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Budget hotel chain Travelodge has just released a handy iPhone app that locates nearby hotels, allowing users to make a reservation.
The iBooker app can be downloaded free of charge from the app store, and makes good use of the phone's GPS functions.
I've been trying it out...
Betfair has had a mobile version of its website since 2006, and according to its Twitter account, has taken over 6m bets from mobile users.
With the popularity of online betting, it seems especially well suited for people out at sports events who want to place bets.
Betfair launched an iPhone optimised version of its site in December, and has recently updated it. I've been seeing how well it works...
The Apple iPhone doesn’t make it into the top 20 most popular phones for buying things via the mobile internet, according to a study by Bango.
The research was based on worldwide mobile internet traffic that passed through the Bango network in February.
All in all, the habits of around 1.1m unique visitors were tracked. One in four made a purchase of digital content and services, such as videos, music, games, ringtones and subscriptions, which forms the framework of the study.
Research firm comScore released some stats on iPhone usage in the UK this week, finding that 93% of iPhone owners accessed mobile media in January, much higher than the average for smartphones.
I've come across a few other stats on mobile internet usage and mobile commerce recently, so I've rounded some of them up to coincide with the release of the latest version of our Internet Statistics Compendium.
Flower retailer Interflora has just launched a transactional mobile site, offering a limited range of the flowers and gifts that are available on the desktop website.
It's a product which should be well suited to mobile, as it offers shoppers a chance to but last minute gifts when they cannot get to either a shop or a computer.
Though it might seem like everyone in the world is attached to the mobile phone, a new study from the Pew Internet and American Life Project finds that six in ten people could leave home without it.
But the 39 percent who are "motivated by mobility," as the report states, break down into very different usage patterns. As marketers find their way in mobile apps and display ads, its worth noting these segments.
Tina Whitfield believes there is one secret to unlocking mobile marketing success. That secret is accessing the treasure trove of customer data stored by wireless carriers and handset manufacturers.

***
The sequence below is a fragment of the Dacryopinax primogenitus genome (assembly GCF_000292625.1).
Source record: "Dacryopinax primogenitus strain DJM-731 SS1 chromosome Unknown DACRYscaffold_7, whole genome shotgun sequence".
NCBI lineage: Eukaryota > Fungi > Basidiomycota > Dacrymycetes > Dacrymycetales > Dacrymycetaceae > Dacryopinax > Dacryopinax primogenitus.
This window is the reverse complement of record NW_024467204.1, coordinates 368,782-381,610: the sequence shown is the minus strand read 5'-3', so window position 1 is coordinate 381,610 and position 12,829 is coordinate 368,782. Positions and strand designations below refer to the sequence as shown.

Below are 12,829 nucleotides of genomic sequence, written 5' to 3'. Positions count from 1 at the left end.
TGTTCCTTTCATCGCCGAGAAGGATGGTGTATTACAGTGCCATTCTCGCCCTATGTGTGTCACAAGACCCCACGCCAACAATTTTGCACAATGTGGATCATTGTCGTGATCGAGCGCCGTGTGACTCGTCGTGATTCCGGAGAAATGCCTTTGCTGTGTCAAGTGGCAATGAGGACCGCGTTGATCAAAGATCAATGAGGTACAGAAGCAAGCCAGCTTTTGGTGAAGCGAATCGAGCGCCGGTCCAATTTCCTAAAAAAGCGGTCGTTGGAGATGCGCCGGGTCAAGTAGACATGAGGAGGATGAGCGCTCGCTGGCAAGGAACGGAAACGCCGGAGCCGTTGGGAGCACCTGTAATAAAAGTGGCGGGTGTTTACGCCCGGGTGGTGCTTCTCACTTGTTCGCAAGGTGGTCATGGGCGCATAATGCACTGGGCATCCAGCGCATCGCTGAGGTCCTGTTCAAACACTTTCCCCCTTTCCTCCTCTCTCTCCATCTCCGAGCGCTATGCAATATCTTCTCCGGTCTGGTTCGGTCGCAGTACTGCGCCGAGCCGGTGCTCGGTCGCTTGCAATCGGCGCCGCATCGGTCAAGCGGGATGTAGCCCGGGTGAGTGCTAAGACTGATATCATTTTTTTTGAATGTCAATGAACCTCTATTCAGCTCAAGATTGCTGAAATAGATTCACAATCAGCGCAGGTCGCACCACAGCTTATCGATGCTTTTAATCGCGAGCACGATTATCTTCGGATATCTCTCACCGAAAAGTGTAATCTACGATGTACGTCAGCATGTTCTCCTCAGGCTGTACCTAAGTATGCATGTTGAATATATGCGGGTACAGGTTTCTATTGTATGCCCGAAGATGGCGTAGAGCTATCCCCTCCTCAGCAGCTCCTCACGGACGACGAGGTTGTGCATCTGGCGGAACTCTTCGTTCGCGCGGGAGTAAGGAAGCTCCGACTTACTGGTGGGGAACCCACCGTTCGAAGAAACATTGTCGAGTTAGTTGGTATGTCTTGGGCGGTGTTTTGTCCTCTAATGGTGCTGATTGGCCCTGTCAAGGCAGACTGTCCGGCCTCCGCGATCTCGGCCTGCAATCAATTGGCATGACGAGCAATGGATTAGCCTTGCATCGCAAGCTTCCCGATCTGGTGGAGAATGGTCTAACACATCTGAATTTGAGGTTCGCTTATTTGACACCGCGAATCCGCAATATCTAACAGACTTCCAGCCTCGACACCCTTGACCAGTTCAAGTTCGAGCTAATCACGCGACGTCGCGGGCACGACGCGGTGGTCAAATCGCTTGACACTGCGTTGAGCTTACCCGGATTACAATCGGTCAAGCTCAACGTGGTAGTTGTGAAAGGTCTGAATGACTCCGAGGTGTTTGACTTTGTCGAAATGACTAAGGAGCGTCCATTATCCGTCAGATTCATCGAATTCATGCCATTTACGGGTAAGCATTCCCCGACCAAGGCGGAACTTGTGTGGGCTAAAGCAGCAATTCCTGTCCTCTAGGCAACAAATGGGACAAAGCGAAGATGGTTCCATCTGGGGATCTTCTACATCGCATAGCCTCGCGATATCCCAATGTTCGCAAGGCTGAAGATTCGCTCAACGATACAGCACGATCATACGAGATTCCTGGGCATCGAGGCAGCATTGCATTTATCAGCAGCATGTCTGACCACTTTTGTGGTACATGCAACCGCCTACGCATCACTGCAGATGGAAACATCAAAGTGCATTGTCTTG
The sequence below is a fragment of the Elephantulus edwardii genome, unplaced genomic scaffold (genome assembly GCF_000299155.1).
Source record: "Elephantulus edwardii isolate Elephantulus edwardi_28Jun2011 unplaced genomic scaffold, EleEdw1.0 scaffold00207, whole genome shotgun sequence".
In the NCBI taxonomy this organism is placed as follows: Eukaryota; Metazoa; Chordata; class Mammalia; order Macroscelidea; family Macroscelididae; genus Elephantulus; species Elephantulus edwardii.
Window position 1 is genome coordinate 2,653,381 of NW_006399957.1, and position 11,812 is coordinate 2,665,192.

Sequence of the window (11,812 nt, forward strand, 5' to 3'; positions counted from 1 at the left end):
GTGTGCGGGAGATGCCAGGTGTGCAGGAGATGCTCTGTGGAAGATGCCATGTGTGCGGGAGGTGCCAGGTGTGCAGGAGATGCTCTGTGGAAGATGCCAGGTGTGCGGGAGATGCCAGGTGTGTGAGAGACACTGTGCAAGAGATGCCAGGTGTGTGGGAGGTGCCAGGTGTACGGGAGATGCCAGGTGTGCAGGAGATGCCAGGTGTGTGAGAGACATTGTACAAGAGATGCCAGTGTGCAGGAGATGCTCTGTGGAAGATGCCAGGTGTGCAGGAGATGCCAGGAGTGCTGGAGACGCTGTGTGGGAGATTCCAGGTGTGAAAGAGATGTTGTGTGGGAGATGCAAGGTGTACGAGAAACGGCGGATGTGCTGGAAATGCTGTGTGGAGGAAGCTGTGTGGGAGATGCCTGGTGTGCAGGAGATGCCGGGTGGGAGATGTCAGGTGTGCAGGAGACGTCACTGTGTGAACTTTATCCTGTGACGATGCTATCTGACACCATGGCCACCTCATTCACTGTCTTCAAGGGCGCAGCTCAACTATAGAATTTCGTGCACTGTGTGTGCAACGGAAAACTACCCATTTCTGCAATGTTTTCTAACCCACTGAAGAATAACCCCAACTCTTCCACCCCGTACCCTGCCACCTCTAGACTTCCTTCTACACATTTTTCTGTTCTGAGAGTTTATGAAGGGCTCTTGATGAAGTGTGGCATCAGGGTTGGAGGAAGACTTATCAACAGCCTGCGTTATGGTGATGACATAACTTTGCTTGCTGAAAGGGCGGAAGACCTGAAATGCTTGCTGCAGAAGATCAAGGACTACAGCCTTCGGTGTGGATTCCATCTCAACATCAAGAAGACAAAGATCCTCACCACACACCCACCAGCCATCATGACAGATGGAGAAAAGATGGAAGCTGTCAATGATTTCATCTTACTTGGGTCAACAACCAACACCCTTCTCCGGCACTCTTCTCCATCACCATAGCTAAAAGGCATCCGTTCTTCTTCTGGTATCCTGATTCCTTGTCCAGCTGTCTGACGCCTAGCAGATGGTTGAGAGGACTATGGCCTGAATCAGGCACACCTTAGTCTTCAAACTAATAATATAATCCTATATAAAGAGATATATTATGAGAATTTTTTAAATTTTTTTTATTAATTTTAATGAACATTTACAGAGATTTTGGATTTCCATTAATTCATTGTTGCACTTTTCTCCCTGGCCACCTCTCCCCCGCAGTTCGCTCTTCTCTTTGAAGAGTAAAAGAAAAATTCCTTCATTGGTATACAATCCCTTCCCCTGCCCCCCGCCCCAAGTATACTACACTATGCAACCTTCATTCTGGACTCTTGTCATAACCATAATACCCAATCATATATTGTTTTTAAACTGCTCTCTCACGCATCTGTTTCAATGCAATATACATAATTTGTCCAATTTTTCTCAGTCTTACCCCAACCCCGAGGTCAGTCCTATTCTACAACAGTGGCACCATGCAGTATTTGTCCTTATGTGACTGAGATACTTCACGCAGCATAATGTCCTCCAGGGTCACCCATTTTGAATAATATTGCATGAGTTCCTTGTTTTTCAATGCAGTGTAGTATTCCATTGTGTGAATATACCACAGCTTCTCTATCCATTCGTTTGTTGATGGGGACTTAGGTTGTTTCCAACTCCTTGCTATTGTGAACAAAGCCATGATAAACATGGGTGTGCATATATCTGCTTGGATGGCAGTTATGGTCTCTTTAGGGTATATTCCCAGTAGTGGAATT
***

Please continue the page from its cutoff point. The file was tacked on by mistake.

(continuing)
As CEO of Equis Global, and veteran of several digital marketing companies, Whitfield says she is trying help brands bridge the gap between what they think mobile customers will interact with and what data shows they will interact with.
Sears Holding is reorganizing its on and offline channels under an ambitious new initiative dubbed ShopYourWay. The program intends to integrate the scope of the goods and services the retail conglomerate provides across a panoply of channels, including in-store, online, mobile, electronic kiosks, even PDAs.
ShopYourWay has launched on Sears.com, and will soon be introduced to Kmart.com. When that happens, the full range of Sears products will be available to shoppers on Kmart, and vice-versa. Such cross-merchandising will increase the options available to consumers. Shoppers on Sears property LandsEnd.com, for example, will be able to view apparel from other Sears brands.
If you cry wolf too many times, people are apt to dismiss you. The mobile internet is the boy who cried wolf.
For years, many have predicted its rapid rise, and massive revenues. Yet by in large we've all been disappointed. Year after year new developments have been made but a mobile internet that's as important as many believed it would be hasn't shown up.
A concordance of today's Digiday Mobile conference would show the most often used phrase as "not fully baked." But despite the business models and infrastructure issues that still need time to mature, mobile marketing is progressing toward a brand-driven future.
With a new major Dockers iPhone campaign breaking tomorrow, the conference provided some insight as to the profile of brands that are consistently engaged in mobile campaigns of some kind. Whether it's SMS text, WAP sites, banners, or proprietary apps, the brands involved are impressive. Adidas, Nike, Coke, Paramount, P&G, and most every other major brand were either involved in or planning a mobile campaign, according to the agencies assembled. Razorfish's emerging media VP Terri Walter told the conference that it handles more than 200 mobile clients and AdMob handles 200 a month.
From an American and continental perspective it's easy to think that "we are the world" when it comes to mobile phone usage and marketing. Jeremy Wright, Nokia's global director of brand solutions, looked to reset that misconception during a presentation at Digiday's mobile event on Thursday. Seems there's more to mobile than Facebook, iFarts and text messages for emerging markets.
With more than four billion mobile phones on the market, Nokia has also positioned itself as a content provider and mobile network infrastructure owner. Wright sees different attitudes developing among the global perception of devices and advertising.
The BBC has just launched the beta version of its new mobile site which, like the web version, allows users to personalise the content they view.
It's a welcome development, as the current BBC mobile site is a little basic, and the new version provides access to more of the corporation's content. I've been taking a look at the new version...